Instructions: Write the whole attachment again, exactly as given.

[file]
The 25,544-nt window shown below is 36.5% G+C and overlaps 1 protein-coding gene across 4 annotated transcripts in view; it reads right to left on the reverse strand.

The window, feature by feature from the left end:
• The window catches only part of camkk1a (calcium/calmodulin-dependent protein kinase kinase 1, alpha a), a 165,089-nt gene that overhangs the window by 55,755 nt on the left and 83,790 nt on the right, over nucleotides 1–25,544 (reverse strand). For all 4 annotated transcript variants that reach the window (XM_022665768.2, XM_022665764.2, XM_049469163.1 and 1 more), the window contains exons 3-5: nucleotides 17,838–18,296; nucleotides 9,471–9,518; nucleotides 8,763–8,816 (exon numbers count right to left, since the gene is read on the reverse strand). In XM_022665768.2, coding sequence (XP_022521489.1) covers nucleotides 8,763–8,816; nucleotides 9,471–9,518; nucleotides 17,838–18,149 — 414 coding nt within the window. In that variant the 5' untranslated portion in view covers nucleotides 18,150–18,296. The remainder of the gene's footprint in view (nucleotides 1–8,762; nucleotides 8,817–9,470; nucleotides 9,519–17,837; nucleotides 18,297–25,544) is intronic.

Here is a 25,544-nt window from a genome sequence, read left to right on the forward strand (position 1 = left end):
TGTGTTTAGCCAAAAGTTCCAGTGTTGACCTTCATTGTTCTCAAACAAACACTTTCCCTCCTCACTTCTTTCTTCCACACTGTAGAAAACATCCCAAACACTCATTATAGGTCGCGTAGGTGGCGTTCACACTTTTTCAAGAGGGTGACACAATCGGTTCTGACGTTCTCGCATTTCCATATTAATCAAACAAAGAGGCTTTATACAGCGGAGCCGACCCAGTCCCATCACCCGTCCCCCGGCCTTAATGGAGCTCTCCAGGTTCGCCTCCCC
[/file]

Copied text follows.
The 25,544-nt window shown below is 36.5% G+C and overlaps 1 protein-coding gene across 4 annotated transcripts in view; it reads right to left on the reverse strand.

The window, feature by feature from the left end:
• The window catches only part of camkk1a (calcium/calmodulin-dependent protein kinase kinase 1, alpha a), a 165,089-nt gene that overhangs the window by 55,755 nt on the left and 83,790 nt on the right, over nucleotides 1–25,544 (reverse strand). For all 4 annotated transcript variants that reach the window (XM_022665768.2, XM_022665764.2, XM_049469163.1 and 1 more), the window contains exons 3-5: nucleotides 17,838–18,296; nucleotides 9,471–9,518; nucleotides 8,763–8,816 (exon numbers count right to left, since the gene is read on the reverse strand). In XM_022665768.2, coding sequence (XP_022521489.1) covers nucleotides 8,763–8,816; nucleotides 9,471–9,518; nucleotides 17,838–18,149 — 414 coding nt within the window. In that variant the 5' untranslated portion in view covers nucleotides 18,150–18,296. The remainder of the gene's footprint in view (nucleotides 1–8,762; nucleotides 8,817–9,470; nucleotides 9,519–17,837; nucleotides 18,297–25,544) is intronic.

Here is a 25,544-nt window from a genome sequence, read left to right on the forward strand (position 1 = left end):
TGTGTTTAGCCAAAAGTTCCAGTGTTGACCTTCATTGTTCTCAAACAAACACTTTCCCTCCTCACTTCTTTCTTCCACACTGTAGAAAACATCCCAAACACTCATTATAGGTCGCGTAGGTGGCGTTCACACTTTTTCAAGAGGGTGACACAATCGGTTCTGACGTTCTCGCATTTCCATATTAATCAAACAAAGAGGCTTTATACAGCGGAGCCGACCCAGTCCCATCACCCGTCCCCCGGCCTTAATGGAGCTCTCCAGGTTCGCCTCCCC